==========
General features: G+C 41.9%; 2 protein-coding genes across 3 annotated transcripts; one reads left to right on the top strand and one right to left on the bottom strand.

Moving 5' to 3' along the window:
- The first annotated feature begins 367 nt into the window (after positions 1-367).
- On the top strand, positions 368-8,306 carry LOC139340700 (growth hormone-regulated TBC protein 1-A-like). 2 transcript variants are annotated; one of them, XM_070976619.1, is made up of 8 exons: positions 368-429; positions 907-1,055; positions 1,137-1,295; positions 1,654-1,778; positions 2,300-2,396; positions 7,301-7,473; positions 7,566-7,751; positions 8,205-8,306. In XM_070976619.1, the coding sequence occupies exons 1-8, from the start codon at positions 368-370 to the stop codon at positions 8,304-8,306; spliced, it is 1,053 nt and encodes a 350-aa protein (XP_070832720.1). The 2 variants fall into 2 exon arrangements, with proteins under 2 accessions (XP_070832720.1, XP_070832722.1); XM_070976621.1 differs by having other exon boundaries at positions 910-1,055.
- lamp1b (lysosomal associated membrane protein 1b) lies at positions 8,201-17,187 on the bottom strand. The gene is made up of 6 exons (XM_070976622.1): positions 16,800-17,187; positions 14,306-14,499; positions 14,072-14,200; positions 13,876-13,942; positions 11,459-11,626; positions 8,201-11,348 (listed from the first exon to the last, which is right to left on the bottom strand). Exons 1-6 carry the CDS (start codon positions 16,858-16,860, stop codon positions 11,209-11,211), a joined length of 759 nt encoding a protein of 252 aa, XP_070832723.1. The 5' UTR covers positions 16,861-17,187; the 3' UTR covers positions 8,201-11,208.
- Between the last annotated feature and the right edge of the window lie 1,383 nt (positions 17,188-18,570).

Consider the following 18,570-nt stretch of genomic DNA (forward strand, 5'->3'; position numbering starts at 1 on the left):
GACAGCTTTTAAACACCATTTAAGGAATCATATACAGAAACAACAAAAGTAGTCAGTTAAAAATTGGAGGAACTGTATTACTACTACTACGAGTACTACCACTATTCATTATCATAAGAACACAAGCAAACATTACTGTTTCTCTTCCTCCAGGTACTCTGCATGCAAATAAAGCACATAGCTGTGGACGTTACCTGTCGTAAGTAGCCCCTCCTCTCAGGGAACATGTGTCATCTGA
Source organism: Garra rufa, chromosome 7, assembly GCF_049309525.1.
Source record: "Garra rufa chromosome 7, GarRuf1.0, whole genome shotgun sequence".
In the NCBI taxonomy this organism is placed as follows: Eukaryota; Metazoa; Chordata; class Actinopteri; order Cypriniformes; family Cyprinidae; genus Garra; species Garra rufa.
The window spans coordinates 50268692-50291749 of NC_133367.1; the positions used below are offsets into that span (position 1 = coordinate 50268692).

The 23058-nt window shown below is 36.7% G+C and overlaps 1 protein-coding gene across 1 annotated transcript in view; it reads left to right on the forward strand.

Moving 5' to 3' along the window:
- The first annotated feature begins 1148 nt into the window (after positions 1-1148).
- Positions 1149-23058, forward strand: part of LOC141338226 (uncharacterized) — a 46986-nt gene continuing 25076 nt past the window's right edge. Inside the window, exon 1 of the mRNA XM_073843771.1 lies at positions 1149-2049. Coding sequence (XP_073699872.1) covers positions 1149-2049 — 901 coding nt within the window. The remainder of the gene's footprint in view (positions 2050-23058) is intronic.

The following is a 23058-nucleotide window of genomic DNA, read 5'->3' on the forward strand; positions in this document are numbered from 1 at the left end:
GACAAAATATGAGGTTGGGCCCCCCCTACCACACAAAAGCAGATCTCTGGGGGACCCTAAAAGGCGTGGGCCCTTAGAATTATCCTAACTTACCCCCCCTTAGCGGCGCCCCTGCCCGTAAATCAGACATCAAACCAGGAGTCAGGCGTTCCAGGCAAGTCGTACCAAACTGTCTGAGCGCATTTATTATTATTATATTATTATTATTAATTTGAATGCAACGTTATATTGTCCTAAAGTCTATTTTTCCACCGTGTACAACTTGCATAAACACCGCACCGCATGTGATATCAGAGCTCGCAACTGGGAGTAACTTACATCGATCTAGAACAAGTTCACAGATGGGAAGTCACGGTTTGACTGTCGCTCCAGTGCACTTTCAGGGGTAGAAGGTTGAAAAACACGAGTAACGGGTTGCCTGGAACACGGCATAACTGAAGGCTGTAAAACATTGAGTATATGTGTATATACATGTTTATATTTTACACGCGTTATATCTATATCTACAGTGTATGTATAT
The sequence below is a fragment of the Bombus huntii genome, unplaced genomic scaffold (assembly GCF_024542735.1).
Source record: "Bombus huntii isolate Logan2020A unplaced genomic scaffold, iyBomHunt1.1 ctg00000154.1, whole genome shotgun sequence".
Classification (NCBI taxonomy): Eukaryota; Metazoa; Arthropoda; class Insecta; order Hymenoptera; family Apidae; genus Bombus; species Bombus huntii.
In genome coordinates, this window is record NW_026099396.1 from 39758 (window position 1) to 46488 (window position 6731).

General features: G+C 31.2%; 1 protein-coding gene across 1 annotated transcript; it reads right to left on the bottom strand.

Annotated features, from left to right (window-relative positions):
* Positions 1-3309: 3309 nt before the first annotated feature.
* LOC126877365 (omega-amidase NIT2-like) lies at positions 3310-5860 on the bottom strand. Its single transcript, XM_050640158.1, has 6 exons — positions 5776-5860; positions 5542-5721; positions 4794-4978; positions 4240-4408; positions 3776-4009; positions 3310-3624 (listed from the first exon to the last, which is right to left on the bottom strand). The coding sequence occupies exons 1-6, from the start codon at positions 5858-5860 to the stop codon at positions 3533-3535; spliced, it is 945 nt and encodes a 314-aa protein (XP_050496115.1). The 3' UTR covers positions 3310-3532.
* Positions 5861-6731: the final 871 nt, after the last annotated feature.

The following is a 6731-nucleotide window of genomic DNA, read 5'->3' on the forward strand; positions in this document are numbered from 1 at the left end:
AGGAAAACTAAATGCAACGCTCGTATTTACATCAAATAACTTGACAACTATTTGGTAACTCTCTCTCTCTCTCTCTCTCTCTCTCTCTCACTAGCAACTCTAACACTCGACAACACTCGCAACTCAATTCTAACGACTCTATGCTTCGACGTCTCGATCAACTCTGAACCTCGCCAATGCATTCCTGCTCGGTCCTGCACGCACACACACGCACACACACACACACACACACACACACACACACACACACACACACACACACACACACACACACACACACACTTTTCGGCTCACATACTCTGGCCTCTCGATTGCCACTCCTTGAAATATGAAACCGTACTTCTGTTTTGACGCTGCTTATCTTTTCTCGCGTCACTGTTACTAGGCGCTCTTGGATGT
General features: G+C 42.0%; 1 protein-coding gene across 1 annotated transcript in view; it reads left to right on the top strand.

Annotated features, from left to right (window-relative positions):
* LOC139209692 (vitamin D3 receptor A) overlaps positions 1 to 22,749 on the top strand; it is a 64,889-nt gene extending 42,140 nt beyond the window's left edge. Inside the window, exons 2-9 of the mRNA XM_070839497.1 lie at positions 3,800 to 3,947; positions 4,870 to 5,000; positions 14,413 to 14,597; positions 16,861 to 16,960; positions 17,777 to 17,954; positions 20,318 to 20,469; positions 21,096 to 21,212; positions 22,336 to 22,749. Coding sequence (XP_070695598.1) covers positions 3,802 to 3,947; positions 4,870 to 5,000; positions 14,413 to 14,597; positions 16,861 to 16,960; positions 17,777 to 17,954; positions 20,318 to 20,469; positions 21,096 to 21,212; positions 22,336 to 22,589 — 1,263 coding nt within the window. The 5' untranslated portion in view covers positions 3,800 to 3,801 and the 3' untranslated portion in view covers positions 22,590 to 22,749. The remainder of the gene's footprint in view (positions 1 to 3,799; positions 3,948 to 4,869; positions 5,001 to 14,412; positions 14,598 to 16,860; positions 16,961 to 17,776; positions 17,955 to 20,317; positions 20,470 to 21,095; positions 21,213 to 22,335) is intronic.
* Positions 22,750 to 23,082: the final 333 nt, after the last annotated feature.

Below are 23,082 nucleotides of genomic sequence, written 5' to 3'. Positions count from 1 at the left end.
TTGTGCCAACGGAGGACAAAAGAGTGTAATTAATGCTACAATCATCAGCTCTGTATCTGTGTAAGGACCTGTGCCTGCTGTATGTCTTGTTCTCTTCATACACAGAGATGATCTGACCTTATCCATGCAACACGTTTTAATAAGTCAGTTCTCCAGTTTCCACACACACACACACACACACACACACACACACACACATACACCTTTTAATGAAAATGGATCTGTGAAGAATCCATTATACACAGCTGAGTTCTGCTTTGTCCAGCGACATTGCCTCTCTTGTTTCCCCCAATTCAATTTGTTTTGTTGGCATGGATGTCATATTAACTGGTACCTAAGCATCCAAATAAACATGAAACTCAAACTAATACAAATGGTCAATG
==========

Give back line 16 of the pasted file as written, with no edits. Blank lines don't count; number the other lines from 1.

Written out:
- Positions 1149-23058, forward strand: part of LOC141338226 (uncharacterized) — a 46986-nt gene continuing 25076 nt past the window's right edge. Inside the window, exon 1 of the mRNA XM_073843771.1 lies at positions 1149-2049. Coding sequence (XP_073699872.1) covers positions 1149-2049 — 901 coding nt within the window. The remainder of the gene's footprint in view (positions 2050-23058) is intronic.